Josh Donaldson: 120.5-mph Ball Exit Speed

Josh Donaldson 120.5-mph Ball Exit Speed homer on April 23, 2015. Photo courtesy: MLB.com

On April 23rd, 2015…

The Toronto Blue Jays’ 3rd baseman, Josh Donaldson, hit a two-run homer to left off Chris Tillman that was clocked at 120.5-mph!

And as of August 18th, according to ESPN’s HitTrackerOnline.com (no longer available), was the highest Ball Exit Speed home-run in 2015.  By the way, this topped Giancarlo Stanton’s highest Ball Exit Speed homer, in the same year, by 3.2-mph (117.3-mph).

How does Josh Donaldson do it?

I mean, come on!

Giancarlo Stanton, also referred to as “Bigfoot”, stands at a gargantuan 6-foot, 6-inches tall, 240-pounds.  And from what I hear, has about 3-4% bodyfat.

On the other hand, Josh Donaldson stands in at mere 6-foot, 220-pounds.

Talk about David & Goliath!

But what little realize about David was that he was an expert marksman from long range.  So he never had to go toe-to-toe with Goliath.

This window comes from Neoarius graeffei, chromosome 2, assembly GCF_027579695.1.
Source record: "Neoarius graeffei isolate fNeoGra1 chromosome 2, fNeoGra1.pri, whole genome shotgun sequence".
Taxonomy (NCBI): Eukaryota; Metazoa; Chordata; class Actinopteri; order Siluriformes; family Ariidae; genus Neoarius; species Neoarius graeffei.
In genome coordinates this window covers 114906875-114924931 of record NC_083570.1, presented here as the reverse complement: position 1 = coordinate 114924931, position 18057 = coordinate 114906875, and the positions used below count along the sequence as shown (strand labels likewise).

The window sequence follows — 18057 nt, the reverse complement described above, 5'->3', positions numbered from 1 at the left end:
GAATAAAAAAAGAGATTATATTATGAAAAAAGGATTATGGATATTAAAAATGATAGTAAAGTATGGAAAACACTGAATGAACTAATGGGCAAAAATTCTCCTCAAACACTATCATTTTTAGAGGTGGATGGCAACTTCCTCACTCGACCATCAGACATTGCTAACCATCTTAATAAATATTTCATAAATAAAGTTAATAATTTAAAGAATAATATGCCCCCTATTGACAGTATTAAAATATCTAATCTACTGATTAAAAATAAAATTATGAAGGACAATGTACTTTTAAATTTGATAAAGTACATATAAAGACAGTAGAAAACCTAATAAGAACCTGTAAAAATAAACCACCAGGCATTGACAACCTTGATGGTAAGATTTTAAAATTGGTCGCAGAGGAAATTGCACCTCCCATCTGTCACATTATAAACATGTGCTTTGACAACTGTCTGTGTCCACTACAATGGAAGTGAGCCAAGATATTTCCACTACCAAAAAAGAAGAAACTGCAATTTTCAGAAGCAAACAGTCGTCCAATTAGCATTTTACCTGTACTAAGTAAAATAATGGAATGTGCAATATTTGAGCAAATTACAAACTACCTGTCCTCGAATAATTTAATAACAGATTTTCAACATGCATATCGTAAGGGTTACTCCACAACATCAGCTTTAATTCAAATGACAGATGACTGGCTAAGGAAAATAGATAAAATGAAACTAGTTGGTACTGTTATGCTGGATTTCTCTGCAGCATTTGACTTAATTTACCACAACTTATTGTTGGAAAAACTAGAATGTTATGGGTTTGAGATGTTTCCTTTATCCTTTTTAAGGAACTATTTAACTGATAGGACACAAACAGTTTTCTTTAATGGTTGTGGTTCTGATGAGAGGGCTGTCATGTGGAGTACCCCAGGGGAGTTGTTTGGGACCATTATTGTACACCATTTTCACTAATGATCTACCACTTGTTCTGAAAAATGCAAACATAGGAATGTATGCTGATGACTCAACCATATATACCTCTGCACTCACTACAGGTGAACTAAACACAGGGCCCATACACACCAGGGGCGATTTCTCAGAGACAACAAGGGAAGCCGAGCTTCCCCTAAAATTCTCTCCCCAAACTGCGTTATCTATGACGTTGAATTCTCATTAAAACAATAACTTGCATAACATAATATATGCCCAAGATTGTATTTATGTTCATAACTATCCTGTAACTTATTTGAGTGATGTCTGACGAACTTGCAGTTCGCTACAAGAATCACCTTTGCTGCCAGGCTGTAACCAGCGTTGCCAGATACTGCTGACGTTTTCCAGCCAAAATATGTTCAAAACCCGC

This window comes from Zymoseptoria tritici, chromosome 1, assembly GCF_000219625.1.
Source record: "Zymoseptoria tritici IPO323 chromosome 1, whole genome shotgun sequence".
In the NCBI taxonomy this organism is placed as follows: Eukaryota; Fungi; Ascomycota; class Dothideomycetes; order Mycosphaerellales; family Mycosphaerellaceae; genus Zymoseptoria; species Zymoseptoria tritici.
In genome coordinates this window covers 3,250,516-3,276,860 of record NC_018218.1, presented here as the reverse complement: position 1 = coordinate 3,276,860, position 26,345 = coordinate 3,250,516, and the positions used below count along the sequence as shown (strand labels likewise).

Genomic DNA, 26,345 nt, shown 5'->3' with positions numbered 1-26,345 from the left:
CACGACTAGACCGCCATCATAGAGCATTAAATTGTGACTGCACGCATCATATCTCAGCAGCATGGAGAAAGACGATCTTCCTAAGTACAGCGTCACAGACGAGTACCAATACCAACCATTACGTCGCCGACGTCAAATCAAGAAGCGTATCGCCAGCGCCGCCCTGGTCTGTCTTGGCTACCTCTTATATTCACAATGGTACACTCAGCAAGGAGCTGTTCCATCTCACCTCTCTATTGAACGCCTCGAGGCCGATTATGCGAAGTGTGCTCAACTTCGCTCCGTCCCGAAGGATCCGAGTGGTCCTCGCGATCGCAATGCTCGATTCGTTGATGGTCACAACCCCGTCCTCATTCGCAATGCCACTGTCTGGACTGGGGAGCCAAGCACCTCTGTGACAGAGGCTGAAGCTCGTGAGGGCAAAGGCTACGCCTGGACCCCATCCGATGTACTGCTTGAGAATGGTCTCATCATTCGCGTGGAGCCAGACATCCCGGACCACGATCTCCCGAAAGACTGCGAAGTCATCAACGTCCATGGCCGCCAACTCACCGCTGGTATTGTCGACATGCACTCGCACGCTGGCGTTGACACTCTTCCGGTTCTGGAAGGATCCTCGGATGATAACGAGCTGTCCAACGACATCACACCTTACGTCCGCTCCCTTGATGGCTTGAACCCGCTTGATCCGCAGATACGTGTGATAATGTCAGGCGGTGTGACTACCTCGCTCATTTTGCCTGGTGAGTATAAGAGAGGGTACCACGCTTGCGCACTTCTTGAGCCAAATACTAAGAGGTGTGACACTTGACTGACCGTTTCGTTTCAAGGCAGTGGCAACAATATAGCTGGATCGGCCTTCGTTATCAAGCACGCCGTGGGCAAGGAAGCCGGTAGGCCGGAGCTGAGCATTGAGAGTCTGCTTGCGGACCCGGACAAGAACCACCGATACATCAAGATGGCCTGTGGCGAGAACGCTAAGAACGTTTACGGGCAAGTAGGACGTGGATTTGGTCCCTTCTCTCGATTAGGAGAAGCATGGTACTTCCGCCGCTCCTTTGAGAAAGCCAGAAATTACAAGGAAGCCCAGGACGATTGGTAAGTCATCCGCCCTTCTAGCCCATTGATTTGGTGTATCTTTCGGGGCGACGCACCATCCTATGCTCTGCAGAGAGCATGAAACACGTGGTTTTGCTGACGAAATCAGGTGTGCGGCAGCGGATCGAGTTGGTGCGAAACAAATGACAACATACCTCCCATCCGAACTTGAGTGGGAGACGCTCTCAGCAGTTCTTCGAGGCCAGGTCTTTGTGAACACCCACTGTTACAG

David had a better strategy.  And so do small sluggers like Josh Donaldson.

In this post, we’ll be talking about Ball Exit Speed (BES), also known as Speed Off the Bat (SOB), or simply Exit Speed.  We’ll learn:

  • What affects Ball Exit Speeds?
  • What is the Desirable Minimum Effective Dosage (MED) for Ball Exit Speed? And
  • How-to increase Ball Exit Speed…

 

What Affects Ball Exit Speeds?

“What gets measured gets managed.” – Peter Drucker

Recently, I use a Pocket Radar Ball Coach to measure the Ball Exit Speeds of my hitters, off the tee, before and after each session.

It’s not radar gun accuracy we’re looking for here, but an apples to apples comparison.  Here’s what we’re comparing, using the radar gun, before and after each hitting session:

  1. Did the hitter beat a personal record (PR), and/or
  2. How consistent and stable their Ball Exit Speed readings are, or whether they’re jumping all over the place.

Unlike bat speed, there are many things that can affect the speed of the ball coming off the bat:

  • Bat Composition (BESR rating) – Wood v. non-wood.  End loaded v. more balanced weight. Bat size and weight.
  • Ball Composition (COR rating) – Plastic balls v. rawhide.  Corked core v. rubber.  Higher v. lower seams.
  • Hitter’s Arm/Leg Length vs Body Mass – In my opinion I think limb length is more of a factor than body mass.  And Physicist Dr. Alan Nathan has confirmed this.
  • Ball Spin Rate – Backspin and topspin, in addition to the coveted knuckle-ball will all affect BES differently.